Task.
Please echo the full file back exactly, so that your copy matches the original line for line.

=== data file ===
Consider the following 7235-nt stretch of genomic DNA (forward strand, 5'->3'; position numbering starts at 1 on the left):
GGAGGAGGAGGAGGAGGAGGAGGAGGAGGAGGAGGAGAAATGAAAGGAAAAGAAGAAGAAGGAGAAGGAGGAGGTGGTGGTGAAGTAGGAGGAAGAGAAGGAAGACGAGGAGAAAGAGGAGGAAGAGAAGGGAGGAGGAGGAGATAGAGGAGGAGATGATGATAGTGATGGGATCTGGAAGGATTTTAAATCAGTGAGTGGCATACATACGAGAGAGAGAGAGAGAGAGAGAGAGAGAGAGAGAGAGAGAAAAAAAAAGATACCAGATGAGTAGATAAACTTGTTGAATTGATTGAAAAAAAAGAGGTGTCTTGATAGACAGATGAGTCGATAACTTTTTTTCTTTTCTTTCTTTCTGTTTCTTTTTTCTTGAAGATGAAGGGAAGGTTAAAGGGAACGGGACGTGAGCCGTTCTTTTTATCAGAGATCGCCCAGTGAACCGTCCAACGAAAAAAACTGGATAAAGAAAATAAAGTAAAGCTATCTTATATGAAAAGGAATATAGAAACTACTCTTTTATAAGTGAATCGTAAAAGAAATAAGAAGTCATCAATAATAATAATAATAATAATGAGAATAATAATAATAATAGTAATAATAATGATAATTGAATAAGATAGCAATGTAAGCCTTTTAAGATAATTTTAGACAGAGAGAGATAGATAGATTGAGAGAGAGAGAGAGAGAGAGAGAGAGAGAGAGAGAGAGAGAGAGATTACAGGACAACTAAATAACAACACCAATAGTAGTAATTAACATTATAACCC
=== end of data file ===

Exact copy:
Consider the following 7235-nt stretch of genomic DNA (forward strand, 5'->3'; position numbering starts at 1 on the left):
GGAGGAGGAGGAGGAGGAGGAGGAGGAGGAGGAGGAGAAATGAAAGGAAAAGAAGAAGAAGGAGAAGGAGGAGGTGGTGGTGAAGTAGGAGGAAGAGAAGGAAGACGAGGAGAAAGAGGAGGAAGAGAAGGGAGGAGGAGGAGATAGAGGAGGAGATGATGATAGTGATGGGATCTGGAAGGATTTTAAATCAGTGAGTGGCATACATACGAGAGAGAGAGAGAGAGAGAGAGAGAGAGAGAGAGAGAGAAAAAAAAAGATACCAGATGAGTAGATAAACTTGTTGAATTGATTGAAAAAAAAGAGGTGTCTTGATAGACAGATGAGTCGATAACTTTTTTTCTTTTCTTTCTTTCTGTTTCTTTTTTCTTGAAGATGAAGGGAAGGTTAAAGGGAACGGGACGTGAGCCGTTCTTTTTATCAGAGATCGCCCAGTGAACCGTCCAACGAAAAAAACTGGATAAAGAAAATAAAGTAAAGCTATCTTATATGAAAAGGAATATAGAAACTACTCTTTTATAAGTGAATCGTAAAAGAAATAAGAAGTCATCAATAATAATAATAATAATAATGAGAATAATAATAATAATAGTAATAATAATGATAATTGAATAAGATAGCAATGTAAGCCTTTTAAGATAATTTTAGACAGAGAGAGATAGATAGATTGAGAGAGAGAGAGAGAGAGAGAGAGAGAGAGAGAGAGAGAGAGAGATTACAGGACAACTAAATAACAACACCAATAGTAGTAATTAACATTATAACCC